# Understanding overlapping in STFT

I understand the concept of the STFT. In order to avoid spectral leakage, you use a Hann window that overlaps by 50%. However, the problem that I have, is that the example code online does not account for this.

What I mean is, if the signal is overlapping by 50%, why doesn't anyone add the frequency content of the overlapping sections?

https://kevinsprojects.wordpress.com/2014/12/13/short-time-fourier-transform-using-python-and-numpy/

This is an example of what I mean. It looks like he is grabbing the overlap, but he is not adding the overlap pieces together. I don't see how the frequency content is being saved. He windows a function, does the FFT, then moves over and does the FFT again with the overlapping piece. I feel like he should be adding the overlapping pieces together. Is there something I am missing?

Thank you: John

Edit: I see the first answer, but it is still not hitting home. Hanning windows make the left and right information approach zero. So when it is overlapped, this removes this problem. However, when the FFT is taken, the information of the transform is put side-by-side. Wouldn't this mean, First Window=> upper time series information lower amplitude, Second window =>lower time series information lower amplitude.... This does not seem to solve the issue. You are still losing information with each window... is this not the case?

• Adding 50% of the preceding and 50% of the following window would be equivalent to a form of triangular blur filter. You could do a blur filter, but it's more common not to blur spectrographs, and just plot each spectrograph column as a point sample representing the center of each STFT window. – hotpaw2 Jul 15 '17 at 3:55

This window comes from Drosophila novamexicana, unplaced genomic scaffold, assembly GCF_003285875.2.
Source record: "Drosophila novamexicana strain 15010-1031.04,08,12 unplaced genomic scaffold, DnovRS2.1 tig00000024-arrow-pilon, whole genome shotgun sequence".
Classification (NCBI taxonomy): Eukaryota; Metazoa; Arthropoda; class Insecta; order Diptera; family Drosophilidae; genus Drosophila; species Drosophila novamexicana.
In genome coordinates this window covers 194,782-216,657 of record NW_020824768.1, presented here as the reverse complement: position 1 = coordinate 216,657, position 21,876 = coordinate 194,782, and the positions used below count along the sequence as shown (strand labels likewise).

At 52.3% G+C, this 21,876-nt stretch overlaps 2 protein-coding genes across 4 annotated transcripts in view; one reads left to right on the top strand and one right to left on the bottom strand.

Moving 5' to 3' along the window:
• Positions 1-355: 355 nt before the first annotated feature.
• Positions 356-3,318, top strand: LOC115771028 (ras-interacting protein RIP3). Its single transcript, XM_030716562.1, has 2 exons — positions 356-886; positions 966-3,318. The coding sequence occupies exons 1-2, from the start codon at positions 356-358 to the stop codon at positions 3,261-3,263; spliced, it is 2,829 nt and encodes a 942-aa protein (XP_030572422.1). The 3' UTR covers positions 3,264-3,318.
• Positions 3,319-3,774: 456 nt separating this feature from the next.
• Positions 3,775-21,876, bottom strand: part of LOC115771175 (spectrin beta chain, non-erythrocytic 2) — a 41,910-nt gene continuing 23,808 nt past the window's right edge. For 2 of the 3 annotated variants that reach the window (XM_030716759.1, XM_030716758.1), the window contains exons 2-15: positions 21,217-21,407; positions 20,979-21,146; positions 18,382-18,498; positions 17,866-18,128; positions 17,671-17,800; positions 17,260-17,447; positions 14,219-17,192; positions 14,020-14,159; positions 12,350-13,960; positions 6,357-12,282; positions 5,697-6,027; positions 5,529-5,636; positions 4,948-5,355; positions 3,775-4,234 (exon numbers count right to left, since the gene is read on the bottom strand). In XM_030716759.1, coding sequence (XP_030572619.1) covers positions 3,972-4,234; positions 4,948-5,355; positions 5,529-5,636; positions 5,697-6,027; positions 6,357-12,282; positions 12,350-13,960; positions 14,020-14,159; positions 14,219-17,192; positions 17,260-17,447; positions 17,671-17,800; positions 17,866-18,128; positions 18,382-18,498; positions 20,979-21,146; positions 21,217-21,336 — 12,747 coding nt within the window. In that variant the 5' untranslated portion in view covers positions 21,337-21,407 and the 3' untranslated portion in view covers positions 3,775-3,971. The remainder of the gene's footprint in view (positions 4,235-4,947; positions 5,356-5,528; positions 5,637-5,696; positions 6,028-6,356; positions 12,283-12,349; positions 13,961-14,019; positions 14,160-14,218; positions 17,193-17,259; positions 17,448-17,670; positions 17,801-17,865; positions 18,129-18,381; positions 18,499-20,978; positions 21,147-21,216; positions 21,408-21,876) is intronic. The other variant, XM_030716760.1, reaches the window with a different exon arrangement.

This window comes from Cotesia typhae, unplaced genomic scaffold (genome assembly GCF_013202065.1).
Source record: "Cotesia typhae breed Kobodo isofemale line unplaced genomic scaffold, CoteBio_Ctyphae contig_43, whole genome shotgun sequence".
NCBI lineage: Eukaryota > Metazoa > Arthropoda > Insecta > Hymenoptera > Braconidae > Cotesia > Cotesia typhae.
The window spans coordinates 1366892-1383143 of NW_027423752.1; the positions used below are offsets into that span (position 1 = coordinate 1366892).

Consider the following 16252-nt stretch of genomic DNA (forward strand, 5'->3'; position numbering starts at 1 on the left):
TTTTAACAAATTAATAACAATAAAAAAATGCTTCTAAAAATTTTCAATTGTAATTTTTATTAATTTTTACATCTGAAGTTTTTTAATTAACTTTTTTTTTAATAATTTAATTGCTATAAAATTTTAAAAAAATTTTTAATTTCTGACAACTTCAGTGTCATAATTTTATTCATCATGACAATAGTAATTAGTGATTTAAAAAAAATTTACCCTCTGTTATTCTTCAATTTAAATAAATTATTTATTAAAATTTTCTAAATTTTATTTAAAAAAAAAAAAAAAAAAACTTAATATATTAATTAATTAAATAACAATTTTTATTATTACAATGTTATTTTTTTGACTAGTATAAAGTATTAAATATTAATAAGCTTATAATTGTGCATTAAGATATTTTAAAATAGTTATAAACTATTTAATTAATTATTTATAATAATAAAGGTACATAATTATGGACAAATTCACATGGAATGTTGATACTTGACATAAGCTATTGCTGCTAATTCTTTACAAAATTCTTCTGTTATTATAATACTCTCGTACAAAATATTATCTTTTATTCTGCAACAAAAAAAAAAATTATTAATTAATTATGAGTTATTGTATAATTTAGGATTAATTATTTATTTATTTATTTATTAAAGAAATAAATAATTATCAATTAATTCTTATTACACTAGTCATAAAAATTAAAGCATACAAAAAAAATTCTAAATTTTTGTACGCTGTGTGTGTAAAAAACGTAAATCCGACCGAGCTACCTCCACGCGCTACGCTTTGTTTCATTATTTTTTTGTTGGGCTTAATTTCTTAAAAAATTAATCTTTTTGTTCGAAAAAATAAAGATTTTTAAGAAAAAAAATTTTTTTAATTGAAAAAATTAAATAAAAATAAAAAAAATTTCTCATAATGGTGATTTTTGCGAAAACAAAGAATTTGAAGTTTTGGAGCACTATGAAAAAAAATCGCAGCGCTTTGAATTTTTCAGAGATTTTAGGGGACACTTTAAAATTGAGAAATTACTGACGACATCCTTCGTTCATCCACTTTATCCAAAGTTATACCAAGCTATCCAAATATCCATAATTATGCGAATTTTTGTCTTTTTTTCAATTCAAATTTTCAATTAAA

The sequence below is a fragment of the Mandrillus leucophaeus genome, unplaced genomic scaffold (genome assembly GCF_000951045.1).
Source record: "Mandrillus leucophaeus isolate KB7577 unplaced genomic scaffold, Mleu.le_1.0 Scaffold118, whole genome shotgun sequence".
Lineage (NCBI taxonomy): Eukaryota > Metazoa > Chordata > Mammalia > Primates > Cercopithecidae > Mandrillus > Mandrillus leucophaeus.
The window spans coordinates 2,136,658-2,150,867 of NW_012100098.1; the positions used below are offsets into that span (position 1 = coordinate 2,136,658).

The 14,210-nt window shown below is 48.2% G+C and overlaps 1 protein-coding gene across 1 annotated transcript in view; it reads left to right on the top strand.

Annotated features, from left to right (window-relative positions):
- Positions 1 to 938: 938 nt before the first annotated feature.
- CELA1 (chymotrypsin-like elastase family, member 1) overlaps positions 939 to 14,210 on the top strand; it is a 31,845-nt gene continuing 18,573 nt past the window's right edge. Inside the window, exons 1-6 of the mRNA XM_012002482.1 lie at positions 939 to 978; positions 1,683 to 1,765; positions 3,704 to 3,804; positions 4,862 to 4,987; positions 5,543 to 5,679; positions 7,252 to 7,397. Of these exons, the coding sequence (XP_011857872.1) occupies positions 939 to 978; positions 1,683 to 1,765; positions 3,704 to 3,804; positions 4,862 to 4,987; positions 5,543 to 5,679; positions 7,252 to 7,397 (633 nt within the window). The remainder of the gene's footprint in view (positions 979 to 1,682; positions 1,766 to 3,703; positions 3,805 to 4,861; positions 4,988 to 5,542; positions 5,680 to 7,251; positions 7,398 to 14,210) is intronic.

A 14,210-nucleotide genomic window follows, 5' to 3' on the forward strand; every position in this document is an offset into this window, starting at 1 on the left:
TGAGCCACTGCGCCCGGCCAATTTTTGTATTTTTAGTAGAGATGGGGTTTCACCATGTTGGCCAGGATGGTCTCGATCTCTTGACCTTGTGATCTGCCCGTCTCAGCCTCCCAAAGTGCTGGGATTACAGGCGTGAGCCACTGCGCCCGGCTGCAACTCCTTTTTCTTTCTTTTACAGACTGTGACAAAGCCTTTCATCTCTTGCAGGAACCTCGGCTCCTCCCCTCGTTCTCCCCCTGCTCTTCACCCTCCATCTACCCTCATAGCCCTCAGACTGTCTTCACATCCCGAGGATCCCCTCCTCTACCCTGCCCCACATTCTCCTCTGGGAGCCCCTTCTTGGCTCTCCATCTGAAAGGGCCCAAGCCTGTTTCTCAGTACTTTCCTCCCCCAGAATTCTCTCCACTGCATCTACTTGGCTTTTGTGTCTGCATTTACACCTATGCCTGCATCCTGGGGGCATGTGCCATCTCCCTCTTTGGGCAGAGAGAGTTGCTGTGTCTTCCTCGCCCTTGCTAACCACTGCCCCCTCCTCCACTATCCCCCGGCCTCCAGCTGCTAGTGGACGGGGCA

• I have the same doubt you were having, I do understand how windowing reduces spectral leakage and how overlap is needed then to avoid obtaining a lossy signal. However, as John Menoso was pointing I do not understand why some stft implementations concatenate the overlapped segments side-by-side while others overlap zero-padded portions or even add the overlapped segments. If overlapped segments are concatenated the number of time windows in the stft matrix increases and the stft looks smoother (Time axis is compressed to original duration) What's the difference in between the different methods – Pedro Martinez Lopez Nov 16 '17 at 12:01
• @PedroMartinezLopez please do not post comments as answers to questions. Actual answers to the question should only be posted answers. – Peter K. Nov 16 '17 at 15:41
• "spectral leakage" in the frequency domain is not the core reason for overlap-adding segments of the time-domain signal in STFT. the core reason is that the processing one might be doing with the STFT will usually become time-variant and you do not want those parameters varying in time to change suddenly and cause some kinda discontinuity or glitch in your output. if spectral leakage was your sole concern, a far better window would be the Kaiser window. but the Kaiser window is not complementary as the Hann window is. – robert bristow-johnson Nov 16 '17 at 20:32
• and "Hanning" is a misnomer. there is no Dr. Hanning to name a window after. – robert bristow-johnson Nov 16 '17 at 20:33

I understand the concept of the STFT. In order to avoid spectral leakage, you use a hann window that overlaps by 50%.